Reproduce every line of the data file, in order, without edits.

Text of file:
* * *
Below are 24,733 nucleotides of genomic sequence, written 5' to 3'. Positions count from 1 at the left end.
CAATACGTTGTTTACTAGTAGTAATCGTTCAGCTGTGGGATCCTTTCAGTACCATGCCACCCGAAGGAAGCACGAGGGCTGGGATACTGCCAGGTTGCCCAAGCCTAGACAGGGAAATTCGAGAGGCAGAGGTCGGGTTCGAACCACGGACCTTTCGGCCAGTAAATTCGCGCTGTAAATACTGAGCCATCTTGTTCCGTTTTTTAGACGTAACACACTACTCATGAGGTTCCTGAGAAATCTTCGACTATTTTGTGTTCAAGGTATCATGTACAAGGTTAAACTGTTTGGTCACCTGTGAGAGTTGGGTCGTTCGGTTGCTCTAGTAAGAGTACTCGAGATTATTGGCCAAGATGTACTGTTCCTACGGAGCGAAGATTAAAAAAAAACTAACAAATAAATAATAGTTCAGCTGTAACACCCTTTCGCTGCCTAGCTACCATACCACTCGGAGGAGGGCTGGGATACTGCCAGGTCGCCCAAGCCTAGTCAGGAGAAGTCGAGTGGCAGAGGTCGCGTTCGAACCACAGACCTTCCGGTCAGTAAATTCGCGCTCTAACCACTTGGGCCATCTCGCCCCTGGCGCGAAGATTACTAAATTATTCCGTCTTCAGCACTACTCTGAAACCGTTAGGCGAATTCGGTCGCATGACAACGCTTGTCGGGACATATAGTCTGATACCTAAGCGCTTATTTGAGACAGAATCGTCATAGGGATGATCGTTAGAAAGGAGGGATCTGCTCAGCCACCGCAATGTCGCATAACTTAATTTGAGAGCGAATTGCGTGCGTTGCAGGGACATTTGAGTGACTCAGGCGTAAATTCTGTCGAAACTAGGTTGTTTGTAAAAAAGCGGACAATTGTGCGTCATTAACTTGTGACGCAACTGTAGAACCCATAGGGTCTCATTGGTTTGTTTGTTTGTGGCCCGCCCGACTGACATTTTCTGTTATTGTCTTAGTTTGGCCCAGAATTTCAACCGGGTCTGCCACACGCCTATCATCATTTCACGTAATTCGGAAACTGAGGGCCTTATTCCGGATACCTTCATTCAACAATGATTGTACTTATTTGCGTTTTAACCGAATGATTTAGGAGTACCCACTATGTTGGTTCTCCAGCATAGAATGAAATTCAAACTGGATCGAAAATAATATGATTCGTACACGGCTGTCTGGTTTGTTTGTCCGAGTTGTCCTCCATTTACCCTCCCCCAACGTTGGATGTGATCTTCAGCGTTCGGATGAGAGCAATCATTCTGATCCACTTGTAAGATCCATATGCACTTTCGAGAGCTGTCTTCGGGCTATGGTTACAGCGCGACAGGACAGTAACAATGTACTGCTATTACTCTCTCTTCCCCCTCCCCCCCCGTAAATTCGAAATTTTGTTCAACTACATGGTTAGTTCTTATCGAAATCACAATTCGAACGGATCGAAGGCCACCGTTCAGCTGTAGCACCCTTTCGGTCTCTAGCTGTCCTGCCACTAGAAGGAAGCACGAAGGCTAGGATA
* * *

Below are 24,733 nucleotides of genomic sequence, written 5' to 3'. Positions count from 1 at the left end.
CAATACGTTGTTTACTAGTAGTAATCGTTCAGCTGTGGGATCCTTTCAGTACCATGCCACCCGAAGGAAGCACGAGGGCTGGGATACTGCCAGGTTGCCCAAGCCTAGACAGGGAAATTCGAGAGGCAGAGGTCGGGTTCGAACCACGGACCTTTCGGCCAGTAAATTCGCGCTGTAAATACTGAGCCATCTTGTTCCGTTTTTTAGACGTAACACACTACTCATGAGGTTCCTGAGAAATCTTCGACTATTTTGTGTTCAAGGTATCATGTACAAGGTTAAACTGTTTGGTCACCTGTGAGAGTTGGGTCGTTCGGTTGCTCTAGTAAGAGTACTCGAGATTATTGGCCAAGATGTACTGTTCCTACGGAGCGAAGATTAAAAAAAAACTAACAAATAAATAATAGTTCAGCTGTAACACCCTTTCGCTGCCTAGCTACCATACCACTCGGAGGAGGGCTGGGATACTGCCAGGTCGCCCAAGCCTAGTCAGGAGAAGTCGAGTGGCAGAGGTCGCGTTCGAACCACAGACCTTCCGGTCAGTAAATTCGCGCTCTAACCACTTGGGCCATCTCGCCCCTGGCGCGAAGATTACTAAATTATTCCGTCTTCAGCACTACTCTGAAACCGTTAGGCGAATTCGGTCGCATGACAACGCTTGTCGGGACATATAGTCTGATACCTAAGCGCTTATTTGAGACAGAATCGTCATAGGGATGATCGTTAGAAAGGAGGGATCTGCTCAGCCACCGCAATGTCGCATAACTTAATTTGAGAGCGAATTGCGTGCGTTGCAGGGACATTTGAGTGACTCAGGCGTAAATTCTGTCGAAACTAGGTTGTTTGTAAAAAAGCGGACAATTGTGCGTCATTAACTTGTGACGCAACTGTAGAACCCATAGGGTCTCATTGGTTTGTTTGTTTGTGGCCCGCCCGACTGACATTTTCTGTTATTGTCTTAGTTTGGCCCAGAATTTCAACCGGGTCTGCCACACGCCTATCATCATTTCACGTAATTCGGAAACTGAGGGCCTTATTCCGGATACCTTCATTCAACAATGATTGTACTTATTTGCGTTTTAACCGAATGATTTAGGAGTACCCACTATGTTGGTTCTCCAGCATAGAATGAAATTCAAACTGGATCGAAAATAATATGATTCGTACACGGCTGTCTGGTTTGTTTGTCCGAGTTGTCCTCCATTTACCCTCCCCCAACGTTGGATGTGATCTTCAGCGTTCGGATGAGAGCAATCATTCTGATCCACTTGTAAGATCCATATGCACTTTCGAGAGCTGTCTTCGGGCTATGGTTACAGCGCGACAGGACAGTAACAATGTACTGCTATTACTCTCTCTTCCCCCTCCCCCCCCGTAAATTCGAAATTTTGTTCAACTACATGGTTAGTTCTTATCGAAATCACAATTCGAACGGATCGAAGGCCACCGTTCAGCTGTAGCACCCTTTCGGTCTCTAGCTGTCCTGCCACTAGAAGGAAGCACGAAGGCTAGGATA